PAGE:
It Is A Privilege

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Kris Morgan

President Trump signaled his intention to stop allowing transgender individuals to enlist in the military. He transmitted the following in a series of tweets:

“After consultation with my Generals and military experts, please be advised that the United States Government will not accept or allow Transgender individuals to serve in any capacity in the U.S. Military. Our military must be focused on decisive and overwhelming victory and cannot be burdened with the tremendous medical costs and disruption that transgender in the military would entail.”

This decision can be seen in multiple ways, most obvious as being a step back for LGBTQ rights, as service to country is once again being blocked. Another way of viewing this decision is that it is nothing more than a calculated move to make the military more efficient and focused, taking the president at his word. Hardly anyone questions whether joining the military is a right.  That is where libertarian philosophy comes into play.

If our military were strictly restrained to national defense, there would be no reason to refuse transgenders from serving. However, that is not how things are. Ever since Saddam Hussein first attempted to annex Kuwait back in the early 1990’s, the United States military has been involved heavily in the Middle East. They’ve done everything from invading Iraq (twice) to laying sanctions and establishing no fly zones. The conflict has spread to Syria, Libya, Somalia, Pakistan, Yemen, and Afghanistan.

Major conflicts going on today began as a result of the 9/11 terrorist attacks, which killed almost 3,000 people. Operation Enduring Freedom began in 2001 when US forces hunted down Osama Bin Laden. Operation Iraqi Freedom began in 2003 when President Bush’s administration couldn’t decide if Hussein possessed WMDs, was a party to the 9/11 attacks, or both (neither turned out to be true). The result of these operations has been a refugee crisis, the destabilization of the Middle East, the creation of ISIS, and the US desperately trying to restore stability.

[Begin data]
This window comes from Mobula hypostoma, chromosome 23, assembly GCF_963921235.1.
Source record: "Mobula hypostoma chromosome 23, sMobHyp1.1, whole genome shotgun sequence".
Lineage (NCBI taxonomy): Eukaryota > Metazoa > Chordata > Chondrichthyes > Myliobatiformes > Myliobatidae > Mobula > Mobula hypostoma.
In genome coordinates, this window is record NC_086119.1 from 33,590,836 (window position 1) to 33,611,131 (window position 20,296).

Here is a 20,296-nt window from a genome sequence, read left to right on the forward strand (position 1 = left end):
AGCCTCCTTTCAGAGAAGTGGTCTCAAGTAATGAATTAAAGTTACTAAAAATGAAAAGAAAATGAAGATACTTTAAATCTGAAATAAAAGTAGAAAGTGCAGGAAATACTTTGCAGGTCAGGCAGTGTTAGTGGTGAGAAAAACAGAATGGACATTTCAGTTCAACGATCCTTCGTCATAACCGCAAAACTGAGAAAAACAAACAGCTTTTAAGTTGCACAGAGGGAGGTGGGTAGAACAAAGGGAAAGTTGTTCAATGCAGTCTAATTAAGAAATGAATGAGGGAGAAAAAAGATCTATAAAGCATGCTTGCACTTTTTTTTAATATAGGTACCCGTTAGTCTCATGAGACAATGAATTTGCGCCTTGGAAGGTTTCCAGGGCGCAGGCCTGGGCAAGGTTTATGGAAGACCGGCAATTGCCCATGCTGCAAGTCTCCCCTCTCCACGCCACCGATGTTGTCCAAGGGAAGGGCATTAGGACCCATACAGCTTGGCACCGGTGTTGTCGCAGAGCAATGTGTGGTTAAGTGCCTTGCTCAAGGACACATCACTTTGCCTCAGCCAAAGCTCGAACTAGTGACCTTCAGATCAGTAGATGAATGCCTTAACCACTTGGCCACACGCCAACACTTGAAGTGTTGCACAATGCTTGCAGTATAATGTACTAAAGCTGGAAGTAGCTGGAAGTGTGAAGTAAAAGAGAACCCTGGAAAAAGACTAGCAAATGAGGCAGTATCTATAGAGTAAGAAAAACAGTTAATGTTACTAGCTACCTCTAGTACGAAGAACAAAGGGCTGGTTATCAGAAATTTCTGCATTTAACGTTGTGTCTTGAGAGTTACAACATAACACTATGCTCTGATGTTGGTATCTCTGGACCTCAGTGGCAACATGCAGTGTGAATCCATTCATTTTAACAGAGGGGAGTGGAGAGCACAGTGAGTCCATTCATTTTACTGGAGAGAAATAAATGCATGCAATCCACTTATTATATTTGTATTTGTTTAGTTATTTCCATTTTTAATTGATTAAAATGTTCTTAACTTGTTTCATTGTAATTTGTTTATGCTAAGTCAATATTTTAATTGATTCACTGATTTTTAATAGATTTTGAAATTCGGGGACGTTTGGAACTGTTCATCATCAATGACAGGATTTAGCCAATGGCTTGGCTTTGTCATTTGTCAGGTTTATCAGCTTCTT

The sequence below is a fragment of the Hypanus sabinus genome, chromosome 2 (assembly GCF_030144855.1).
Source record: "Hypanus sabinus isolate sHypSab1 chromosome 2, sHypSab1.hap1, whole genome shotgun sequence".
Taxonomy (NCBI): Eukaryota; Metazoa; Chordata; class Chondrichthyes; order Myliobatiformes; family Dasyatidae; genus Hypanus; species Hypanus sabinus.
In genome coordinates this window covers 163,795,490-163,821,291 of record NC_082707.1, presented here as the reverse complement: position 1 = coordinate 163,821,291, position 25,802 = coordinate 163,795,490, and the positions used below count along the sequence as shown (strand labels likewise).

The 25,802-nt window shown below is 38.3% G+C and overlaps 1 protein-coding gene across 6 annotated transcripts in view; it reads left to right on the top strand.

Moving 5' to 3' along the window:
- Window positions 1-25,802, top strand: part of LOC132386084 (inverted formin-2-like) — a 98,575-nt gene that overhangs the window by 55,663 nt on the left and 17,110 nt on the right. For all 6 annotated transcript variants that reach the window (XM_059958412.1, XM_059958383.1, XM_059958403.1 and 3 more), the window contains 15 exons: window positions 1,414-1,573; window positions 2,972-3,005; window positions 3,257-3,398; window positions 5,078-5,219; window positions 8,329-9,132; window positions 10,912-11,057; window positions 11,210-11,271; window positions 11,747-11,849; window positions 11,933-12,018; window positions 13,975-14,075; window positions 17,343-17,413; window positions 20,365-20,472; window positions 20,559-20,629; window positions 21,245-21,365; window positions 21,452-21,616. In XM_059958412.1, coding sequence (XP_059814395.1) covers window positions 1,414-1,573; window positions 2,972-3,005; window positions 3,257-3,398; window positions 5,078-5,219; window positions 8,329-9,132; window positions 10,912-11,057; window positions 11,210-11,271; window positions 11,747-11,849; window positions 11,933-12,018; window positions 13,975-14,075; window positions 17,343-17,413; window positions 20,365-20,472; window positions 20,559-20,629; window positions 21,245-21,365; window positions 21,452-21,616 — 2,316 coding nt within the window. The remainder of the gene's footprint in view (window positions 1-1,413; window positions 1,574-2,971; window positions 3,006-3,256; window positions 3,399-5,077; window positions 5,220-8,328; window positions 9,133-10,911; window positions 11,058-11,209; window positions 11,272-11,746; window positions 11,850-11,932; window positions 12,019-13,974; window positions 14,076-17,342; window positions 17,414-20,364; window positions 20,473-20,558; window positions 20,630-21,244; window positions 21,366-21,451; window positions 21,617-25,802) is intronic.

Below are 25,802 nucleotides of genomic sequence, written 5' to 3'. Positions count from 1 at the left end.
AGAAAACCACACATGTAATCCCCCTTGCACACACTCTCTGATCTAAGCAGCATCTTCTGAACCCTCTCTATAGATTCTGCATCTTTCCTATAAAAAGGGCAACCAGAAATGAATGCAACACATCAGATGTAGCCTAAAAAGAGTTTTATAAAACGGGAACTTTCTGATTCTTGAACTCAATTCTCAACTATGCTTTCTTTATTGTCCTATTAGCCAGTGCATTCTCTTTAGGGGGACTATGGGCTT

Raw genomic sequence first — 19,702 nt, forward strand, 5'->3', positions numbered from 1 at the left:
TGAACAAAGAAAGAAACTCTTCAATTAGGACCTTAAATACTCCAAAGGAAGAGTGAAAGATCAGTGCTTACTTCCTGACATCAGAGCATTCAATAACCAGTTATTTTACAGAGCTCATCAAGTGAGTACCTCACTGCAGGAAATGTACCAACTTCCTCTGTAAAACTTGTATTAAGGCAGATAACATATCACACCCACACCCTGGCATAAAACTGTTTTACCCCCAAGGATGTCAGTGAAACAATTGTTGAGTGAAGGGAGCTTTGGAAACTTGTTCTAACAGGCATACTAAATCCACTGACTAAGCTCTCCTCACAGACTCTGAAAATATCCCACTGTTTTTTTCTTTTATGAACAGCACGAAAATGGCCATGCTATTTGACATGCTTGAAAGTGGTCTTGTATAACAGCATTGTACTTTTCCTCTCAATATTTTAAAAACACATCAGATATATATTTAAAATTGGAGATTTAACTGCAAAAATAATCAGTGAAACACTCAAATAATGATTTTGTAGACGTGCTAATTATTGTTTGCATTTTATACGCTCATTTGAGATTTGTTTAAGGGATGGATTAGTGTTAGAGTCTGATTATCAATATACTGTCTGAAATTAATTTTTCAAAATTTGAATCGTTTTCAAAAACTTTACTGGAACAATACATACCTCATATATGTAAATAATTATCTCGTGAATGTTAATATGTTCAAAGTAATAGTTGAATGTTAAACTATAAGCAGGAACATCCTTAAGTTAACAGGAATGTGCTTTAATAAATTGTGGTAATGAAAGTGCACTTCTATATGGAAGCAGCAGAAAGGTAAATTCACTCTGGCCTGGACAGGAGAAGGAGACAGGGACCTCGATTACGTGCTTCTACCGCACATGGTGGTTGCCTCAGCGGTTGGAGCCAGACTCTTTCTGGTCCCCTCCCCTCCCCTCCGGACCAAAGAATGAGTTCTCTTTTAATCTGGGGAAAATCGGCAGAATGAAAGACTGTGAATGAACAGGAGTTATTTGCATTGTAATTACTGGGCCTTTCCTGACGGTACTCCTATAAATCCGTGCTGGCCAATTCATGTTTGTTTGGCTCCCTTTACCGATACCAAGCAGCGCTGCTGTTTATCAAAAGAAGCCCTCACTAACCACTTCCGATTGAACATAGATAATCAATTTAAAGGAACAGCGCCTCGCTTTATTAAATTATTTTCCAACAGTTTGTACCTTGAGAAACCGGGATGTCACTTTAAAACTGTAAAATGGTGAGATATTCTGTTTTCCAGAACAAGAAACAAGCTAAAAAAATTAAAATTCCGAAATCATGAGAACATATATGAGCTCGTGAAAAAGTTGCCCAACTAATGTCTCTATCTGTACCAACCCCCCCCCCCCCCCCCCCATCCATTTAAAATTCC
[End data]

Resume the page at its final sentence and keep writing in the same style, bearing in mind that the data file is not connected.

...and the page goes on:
To get an understanding of the legacy the US is leaving in Iraq, it’s important to review key pieces of information. First, in the 1990s the UN estimated that 500,000 children died as a result of US sanctions. The finding was one of the motivators behind the 9/11 attack. To be fair, that number is in dispute. However, then Secretary of State Madeleine Albright took credit for it when she told 60 Minutes that price was worth controlling Saddam.

On another point we turn our attention to Fallujah. Due to heavy bombings from US forces and their allies in the current occupation, Fallujah has experienced “the highest rate of genetics damage in any population ever studied”, according to Dr. Chris Busby who authored and co-authored several studies on the Fallujah Health Crisis. It is clear that the United States is the aggressor nation in modern conflicts in the Middle East.

The goal is to wage a war against terrorism. This is a crusade that will likely go on until the American economy completely collapses and the war effort can no longer be funded. The more we press on against countries and populations who have never harmed us, the more terrorists we will create. The more terrorists we create, the more fuel our politicians have to justify their actions.  It is a self-fulfilling prophecy.

Though a judge has recently blocked the ban, there is no right to join an organization that bombs and occupies other parts of the world. It makes no difference if you’re part of the LGBTQ community. To join the military, wage aggressive war while radiating populations, killing and displacing civilians, creating the very problems it is allegedly solving, and not come under formal charges is a legally created exemption. There is a world of difference between legal immunity and culturally created incentives, and human rights under natural law.

If President Trump wants to sort out this problem, our military has to be one that is strictly used to defend the United States. This would mean ending the operations in the Middle East, bringing our troops home, and giving the power to declare war back to Congress. Congress has not declared war since June 4, 1942. Until a formal constitutional amendment is passed altering the powers of Congress and the Presidency, anything which empowers the executive with the ability to start war is an act of treason.  

The transgender question cannot be properly resolved until we correct the issues with American Foreign Policy.

 

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Taxation is Theft

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Kris Morgan 10/23/17

“Taxation is Theft” captures the essence of libertarian political philosophy more accurately than any other phrase.  Libertarians believe that basic moral rules should apply to our rulers to the same degree they do private citizens.  In the case of taxation, we maintain that since the threat of force is a key feature, it is a form of theft.  Skeptics of this conclusion have several arguments that seem plausible on the surface, but we quickly see that on the fundamental level libertarians are correct.